Debbie Ridpath Ohi reads, writes and illustrates for young people. Every few weeks, she shares new art, writing and reading resources; subscribe below. Browse the archives here.

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Will Write For Chocolate


Archived WWFC strips


If you'd like to see older WWFC strips, please check the Will Write For Chocolate archives or start from the beginning. You can also follow WWFC on Facebook, Pinterest and Google+. Thanks so much for your continuing support! -- Debbie


Mimi Waits


Whoops -- accidentally posted this as the current comic when I moved it over from the old site. Let's see if I can move it AND its comments to the right date intact...

Why I just subscribed to Publisher’s Weekly

So I've decided to finally sign up for a Publisher's Weekly subscription. I've been resisting for a long time because of the hefty subscription fee (US$239.99 in the U.S., US$299.99 in Canada/Medico, US$399.99 for Int'l Air Delivery). I did try subscribing quite a few years ago, but I found that with regular mail delivery, issues arrived in Canada long after they were available in the U.S.

Now, however, everything can be accessed online. I just wish they offered a cheaper fee for a Web-only subscription.

Here's why I decided to subscribe:

- I got tired of not being able to see full articles.

- The articles are well-researched, so I can count on the accuracy of the information.

- I got tired of relying on second-hand info that referenced Publisher's Weekly. I figured: why not go the source? :-)

- Checking the bestseller lists (my main interest is children's books) on a regular basis gives me an idea of what's selling out there.

- Breaking publishing news. I like to know what editors are moving where, about new imprints, publisher closings.

- PW also publishes some great analytic pieces...taking all the stats and publishing news and summarizing it in terms of what the news means to the publishing industry overall.

- Tales From The Slushpile: a great comic by Ed Briant about the trials and tribulations of a children's book writer.

What about the rest of you? What other subscriptions or memberships have you found useful in your writing career? Please post them below.


Mimi Finishes Her Book


Author Web site spotlight: Shannon Hale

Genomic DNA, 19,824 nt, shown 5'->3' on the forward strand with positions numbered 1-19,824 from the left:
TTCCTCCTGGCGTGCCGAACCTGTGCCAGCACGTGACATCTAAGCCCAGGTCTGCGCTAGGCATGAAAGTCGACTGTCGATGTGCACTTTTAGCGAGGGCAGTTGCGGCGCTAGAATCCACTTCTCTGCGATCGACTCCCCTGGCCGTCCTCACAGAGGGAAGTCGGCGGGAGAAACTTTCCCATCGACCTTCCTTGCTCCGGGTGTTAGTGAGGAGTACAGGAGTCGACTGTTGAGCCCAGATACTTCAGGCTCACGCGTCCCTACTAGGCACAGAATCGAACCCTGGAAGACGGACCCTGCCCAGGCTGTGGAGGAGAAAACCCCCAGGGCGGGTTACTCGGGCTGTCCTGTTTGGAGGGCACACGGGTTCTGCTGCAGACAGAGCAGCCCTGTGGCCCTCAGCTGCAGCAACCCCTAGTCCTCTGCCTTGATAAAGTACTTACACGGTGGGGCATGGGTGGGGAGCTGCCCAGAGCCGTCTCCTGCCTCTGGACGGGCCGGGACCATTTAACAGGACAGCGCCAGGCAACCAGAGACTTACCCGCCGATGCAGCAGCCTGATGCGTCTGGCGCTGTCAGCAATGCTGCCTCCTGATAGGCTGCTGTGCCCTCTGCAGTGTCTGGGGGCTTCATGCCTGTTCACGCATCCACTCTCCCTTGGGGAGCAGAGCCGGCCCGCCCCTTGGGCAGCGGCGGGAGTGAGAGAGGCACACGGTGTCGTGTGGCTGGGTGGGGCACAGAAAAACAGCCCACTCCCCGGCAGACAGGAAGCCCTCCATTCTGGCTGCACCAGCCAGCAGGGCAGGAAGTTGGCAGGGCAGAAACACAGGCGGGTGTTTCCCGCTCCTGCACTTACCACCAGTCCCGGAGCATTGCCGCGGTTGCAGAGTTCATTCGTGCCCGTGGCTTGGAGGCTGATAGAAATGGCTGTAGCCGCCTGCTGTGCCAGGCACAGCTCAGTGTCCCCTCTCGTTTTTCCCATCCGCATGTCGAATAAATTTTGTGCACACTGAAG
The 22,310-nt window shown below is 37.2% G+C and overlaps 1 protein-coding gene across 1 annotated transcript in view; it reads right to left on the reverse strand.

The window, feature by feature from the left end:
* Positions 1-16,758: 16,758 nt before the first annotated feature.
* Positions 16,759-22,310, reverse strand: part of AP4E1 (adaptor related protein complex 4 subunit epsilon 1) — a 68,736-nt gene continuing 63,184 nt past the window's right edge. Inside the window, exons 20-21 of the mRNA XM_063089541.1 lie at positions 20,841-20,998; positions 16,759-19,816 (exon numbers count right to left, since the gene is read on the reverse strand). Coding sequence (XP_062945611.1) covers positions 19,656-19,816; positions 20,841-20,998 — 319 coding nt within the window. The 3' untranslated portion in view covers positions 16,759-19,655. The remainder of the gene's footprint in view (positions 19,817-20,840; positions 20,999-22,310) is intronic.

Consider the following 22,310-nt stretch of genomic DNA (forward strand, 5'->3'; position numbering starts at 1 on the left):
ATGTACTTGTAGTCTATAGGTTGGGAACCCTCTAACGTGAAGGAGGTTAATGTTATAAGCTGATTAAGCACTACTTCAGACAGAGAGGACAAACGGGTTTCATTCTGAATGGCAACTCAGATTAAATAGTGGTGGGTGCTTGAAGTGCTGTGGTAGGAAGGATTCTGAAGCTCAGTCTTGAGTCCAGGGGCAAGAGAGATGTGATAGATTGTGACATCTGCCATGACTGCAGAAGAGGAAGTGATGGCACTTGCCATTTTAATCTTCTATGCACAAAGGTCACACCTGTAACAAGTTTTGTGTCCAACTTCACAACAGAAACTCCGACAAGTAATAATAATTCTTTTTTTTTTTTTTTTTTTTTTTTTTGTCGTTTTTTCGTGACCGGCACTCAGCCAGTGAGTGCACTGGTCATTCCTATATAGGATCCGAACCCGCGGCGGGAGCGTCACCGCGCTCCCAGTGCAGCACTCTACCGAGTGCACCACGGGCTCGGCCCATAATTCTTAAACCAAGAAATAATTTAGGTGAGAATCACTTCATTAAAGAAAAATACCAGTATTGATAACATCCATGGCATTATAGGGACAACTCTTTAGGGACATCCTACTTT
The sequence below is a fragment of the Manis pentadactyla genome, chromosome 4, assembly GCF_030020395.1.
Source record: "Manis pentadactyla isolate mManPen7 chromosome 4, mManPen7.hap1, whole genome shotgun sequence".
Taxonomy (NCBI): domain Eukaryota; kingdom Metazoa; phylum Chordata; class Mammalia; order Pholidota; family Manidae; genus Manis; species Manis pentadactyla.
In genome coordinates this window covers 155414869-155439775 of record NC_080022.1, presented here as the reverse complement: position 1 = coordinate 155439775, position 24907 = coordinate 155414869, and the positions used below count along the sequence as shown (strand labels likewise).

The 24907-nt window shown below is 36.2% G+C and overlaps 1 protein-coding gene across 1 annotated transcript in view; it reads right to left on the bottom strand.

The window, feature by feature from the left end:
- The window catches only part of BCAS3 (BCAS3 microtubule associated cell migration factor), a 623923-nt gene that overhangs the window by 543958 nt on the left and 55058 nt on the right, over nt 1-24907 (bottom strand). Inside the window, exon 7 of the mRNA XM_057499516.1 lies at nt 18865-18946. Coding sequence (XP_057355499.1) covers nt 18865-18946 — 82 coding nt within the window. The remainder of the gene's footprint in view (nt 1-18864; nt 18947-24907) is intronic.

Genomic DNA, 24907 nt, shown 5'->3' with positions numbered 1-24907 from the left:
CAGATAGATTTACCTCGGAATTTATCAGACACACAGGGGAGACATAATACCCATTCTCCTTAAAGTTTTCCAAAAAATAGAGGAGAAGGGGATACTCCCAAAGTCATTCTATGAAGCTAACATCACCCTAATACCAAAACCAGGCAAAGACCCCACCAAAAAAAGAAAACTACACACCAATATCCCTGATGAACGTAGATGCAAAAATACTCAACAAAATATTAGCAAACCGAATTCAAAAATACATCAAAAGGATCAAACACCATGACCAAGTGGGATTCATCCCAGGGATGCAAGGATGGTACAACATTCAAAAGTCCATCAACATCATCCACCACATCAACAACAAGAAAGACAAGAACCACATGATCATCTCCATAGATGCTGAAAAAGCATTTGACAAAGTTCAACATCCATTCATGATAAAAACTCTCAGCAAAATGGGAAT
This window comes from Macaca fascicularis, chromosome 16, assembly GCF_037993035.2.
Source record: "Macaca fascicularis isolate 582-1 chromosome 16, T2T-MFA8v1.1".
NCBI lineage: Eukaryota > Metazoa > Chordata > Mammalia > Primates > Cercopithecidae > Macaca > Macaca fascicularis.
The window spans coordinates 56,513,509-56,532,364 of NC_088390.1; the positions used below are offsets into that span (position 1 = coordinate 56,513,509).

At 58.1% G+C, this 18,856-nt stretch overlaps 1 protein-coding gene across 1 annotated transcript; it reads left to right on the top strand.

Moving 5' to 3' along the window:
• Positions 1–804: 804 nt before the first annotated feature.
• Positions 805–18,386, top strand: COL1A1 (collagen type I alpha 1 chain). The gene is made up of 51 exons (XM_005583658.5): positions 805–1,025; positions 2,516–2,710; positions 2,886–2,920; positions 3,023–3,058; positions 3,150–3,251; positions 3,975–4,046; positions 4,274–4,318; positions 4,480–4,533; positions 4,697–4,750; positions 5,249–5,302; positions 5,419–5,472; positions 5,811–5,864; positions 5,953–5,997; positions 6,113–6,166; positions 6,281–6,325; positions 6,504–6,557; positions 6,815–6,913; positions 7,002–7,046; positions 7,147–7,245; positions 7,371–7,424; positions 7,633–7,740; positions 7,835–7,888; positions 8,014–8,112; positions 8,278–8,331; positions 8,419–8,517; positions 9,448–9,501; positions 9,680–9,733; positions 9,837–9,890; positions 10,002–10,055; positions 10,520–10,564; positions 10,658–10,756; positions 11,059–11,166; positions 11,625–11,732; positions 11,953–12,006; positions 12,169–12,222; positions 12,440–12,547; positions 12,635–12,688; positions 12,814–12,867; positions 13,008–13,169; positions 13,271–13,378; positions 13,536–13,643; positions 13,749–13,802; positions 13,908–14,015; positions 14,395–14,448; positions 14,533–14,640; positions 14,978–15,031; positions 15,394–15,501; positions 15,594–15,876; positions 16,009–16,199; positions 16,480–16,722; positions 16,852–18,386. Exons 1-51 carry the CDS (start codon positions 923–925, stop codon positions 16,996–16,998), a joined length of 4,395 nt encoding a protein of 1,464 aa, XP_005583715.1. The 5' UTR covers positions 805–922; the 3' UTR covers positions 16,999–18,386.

I recently received word that one of my novel manuscripts has gotten the ok from an editor, and has been passed up the chain. It's not an acceptance but it's a wee step closer, so I'm excited. Please do cross your fingers for me!

In my last column, I mentioned I was going to occasionally cover
author promotion tips, including how to promote yourself and your work through a Web site. In this column, we're going to look at
the Web site of Shannon Hale, the author of young adult fantasy The Goose Girl and other titles. I adored The Goose Girl when I read it recently, so was curious about checking out Shannon's other titles.

I could have done this through or other online book directories and stores, of course, but I'm also curious about whether an author has a Web site or not; you often get more of a glimpse into the author's personality and life that way than you would from a bare-bones book listing.

The Goose Girl - by Shannon Hale

From the main page alone, without clicking on any of the navigational links, you immediately know about one Shannon's recent projects as well as being able to read a snippet from her most recent blog entry. This site has the look of being frequently updated; I'm more likely to check back sooner than later.

Navigation is straightforward, with the FAQ and "Who Is Shannon" links prominently displayed at the bottom. The leftmost navigation bar looks as if it uses Flash. While it looks very cool, I've always been somewhat torn about the use of Flash...a 3rd party plug-in is required to view it (though most users do have the plug-in) and because many search engines (including Google) can't index Flash animation files. Flash-based pages are also somewhat harder to maintain.

However, use of other text on the page helps with the search engine limitation, and I had no trouble finding Shannon's Web site. The site also wisely offers the reader the option of text-based navigation links along the bottom of each page.

Exploring the site more closely reveals a wealth of interesting and useful information on this site, not just about Shannon and her books, but also about writing. Having this extra content is not only a boon to writers, but it also gets more attention from search engines and more people linking to this site. Someone may come across one of Shannon's articles about writing without knowing anything about her work, but then might get curious after reading the article, decide to explore the rest of the site. There's even a choose-your-own fantasy story!